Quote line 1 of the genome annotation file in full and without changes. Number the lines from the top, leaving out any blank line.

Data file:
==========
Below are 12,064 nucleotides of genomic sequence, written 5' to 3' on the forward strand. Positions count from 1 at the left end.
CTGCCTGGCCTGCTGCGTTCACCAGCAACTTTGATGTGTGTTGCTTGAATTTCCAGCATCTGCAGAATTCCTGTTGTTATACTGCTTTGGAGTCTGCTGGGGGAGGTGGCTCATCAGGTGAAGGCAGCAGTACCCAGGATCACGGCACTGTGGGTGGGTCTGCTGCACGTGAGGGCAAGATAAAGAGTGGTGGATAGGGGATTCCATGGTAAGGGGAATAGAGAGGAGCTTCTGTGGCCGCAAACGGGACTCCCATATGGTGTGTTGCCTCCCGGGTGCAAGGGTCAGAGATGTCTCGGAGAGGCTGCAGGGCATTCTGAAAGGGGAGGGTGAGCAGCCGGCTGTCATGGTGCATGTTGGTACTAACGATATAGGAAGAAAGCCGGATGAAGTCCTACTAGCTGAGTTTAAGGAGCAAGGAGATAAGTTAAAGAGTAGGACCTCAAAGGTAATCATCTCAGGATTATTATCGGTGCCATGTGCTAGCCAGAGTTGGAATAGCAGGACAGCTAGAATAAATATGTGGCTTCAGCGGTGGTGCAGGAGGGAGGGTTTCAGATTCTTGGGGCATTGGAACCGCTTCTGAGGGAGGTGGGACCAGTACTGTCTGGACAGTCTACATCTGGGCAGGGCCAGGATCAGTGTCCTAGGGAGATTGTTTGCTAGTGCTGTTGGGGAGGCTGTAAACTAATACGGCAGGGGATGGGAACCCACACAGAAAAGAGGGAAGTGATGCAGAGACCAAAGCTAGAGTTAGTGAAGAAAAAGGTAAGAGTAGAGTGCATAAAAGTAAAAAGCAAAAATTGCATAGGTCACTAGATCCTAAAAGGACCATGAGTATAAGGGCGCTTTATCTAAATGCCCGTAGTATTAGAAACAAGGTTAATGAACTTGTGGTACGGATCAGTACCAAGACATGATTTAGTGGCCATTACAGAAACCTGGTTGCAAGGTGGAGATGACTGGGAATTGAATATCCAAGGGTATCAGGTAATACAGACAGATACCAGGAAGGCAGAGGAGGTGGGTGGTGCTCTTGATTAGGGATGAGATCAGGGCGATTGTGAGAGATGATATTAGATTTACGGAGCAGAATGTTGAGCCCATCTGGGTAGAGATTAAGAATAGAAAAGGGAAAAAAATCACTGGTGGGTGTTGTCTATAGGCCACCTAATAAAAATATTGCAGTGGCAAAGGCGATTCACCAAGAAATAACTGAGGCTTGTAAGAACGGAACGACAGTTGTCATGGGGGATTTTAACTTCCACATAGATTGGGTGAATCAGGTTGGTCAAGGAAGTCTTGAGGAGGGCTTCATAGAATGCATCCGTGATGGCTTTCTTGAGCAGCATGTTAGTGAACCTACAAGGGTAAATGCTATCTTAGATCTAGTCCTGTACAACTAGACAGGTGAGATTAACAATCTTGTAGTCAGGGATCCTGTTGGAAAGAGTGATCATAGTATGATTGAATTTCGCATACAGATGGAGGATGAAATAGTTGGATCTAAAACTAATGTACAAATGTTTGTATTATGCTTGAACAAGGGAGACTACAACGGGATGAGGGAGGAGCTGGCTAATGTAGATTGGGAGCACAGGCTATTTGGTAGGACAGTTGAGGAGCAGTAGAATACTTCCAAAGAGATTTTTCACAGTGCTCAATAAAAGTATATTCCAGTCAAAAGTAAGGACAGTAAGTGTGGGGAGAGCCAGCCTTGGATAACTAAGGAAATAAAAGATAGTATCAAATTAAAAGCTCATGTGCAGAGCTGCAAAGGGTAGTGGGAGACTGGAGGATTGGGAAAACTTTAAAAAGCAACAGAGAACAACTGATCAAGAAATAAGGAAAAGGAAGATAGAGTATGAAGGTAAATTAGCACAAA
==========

Below are 12,064 nucleotides of genomic sequence, written 5' to 3' on the forward strand. Positions count from 1 at the left end.